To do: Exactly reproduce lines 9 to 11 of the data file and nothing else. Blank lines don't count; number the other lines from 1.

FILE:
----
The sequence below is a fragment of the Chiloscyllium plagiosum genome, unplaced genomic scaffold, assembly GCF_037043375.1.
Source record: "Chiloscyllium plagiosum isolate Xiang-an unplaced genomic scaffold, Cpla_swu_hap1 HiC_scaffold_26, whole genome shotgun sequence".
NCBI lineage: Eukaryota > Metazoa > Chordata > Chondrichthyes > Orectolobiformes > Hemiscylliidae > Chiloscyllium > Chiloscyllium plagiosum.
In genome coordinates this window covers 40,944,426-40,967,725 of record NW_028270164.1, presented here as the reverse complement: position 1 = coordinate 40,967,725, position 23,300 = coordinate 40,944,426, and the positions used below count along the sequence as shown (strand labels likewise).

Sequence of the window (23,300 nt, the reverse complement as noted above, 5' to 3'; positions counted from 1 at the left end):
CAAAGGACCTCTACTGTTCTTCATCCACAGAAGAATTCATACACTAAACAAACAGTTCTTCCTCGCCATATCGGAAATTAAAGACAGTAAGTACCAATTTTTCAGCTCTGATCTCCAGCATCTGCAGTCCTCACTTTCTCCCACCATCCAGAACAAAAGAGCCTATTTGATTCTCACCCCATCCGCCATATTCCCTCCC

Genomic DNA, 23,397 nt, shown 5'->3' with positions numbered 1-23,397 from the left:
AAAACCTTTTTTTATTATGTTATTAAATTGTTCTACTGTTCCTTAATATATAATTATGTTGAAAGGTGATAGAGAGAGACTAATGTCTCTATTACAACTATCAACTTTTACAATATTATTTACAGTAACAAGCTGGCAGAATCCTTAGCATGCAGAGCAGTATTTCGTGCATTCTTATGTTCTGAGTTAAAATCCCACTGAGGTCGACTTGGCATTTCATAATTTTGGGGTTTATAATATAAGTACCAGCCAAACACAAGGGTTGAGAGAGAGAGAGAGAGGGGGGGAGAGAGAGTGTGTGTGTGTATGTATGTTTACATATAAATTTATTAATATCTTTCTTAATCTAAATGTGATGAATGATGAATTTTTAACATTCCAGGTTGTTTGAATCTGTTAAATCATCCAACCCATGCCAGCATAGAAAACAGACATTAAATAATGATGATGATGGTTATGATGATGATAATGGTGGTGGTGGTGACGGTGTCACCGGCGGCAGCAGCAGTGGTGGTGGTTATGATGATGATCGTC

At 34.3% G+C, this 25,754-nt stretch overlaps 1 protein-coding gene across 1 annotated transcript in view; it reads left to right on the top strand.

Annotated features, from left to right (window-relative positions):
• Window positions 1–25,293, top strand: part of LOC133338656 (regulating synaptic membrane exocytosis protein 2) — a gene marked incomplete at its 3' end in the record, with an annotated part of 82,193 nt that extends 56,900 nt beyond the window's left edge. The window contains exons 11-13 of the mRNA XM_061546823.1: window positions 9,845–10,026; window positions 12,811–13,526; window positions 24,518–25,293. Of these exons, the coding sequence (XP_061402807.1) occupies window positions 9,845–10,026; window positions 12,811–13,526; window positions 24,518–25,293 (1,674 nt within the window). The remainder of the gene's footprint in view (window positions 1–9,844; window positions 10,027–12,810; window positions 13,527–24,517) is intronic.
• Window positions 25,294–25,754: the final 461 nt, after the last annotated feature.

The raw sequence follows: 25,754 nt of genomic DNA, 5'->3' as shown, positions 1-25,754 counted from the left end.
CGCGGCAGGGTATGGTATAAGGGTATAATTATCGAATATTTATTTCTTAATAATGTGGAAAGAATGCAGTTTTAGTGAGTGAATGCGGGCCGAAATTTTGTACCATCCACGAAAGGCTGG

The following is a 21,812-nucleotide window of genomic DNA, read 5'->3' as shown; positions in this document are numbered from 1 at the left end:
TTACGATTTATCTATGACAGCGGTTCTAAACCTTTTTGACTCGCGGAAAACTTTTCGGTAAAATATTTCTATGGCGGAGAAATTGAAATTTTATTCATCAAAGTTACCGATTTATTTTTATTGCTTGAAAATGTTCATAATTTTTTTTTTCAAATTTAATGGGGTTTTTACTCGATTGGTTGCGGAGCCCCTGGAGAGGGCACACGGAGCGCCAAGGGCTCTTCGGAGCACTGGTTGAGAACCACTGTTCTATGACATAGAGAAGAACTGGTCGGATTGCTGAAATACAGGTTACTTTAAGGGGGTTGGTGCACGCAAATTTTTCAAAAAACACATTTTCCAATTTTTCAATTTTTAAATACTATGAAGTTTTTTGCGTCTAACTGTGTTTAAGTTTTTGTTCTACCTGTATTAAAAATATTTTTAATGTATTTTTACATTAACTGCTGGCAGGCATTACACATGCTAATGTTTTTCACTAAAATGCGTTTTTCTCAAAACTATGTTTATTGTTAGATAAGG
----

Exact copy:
At 34.3% G+C, this 25,754-nt stretch overlaps 1 protein-coding gene across 1 annotated transcript in view; it reads left to right on the top strand.

Annotated features, from left to right (window-relative positions):
• Window positions 1–25,293, top strand: part of LOC133338656 (regulating synaptic membrane exocytosis protein 2) — a gene marked incomplete at its 3' end in the record, with an annotated part of 82,193 nt that extends 56,900 nt beyond the window's left edge. The window contains exons 11-13 of the mRNA XM_061546823.1: window positions 9,845–10,026; window positions 12,811–13,526; window positions 24,518–25,293. Of these exons, the coding sequence (XP_061402807.1) occupies window positions 9,845–10,026; window positions 12,811–13,526; window positions 24,518–25,293 (1,674 nt within the window). The remainder of the gene's footprint in view (window positions 1–9,844; window positions 10,027–12,810; window positions 13,527–24,517) is intronic.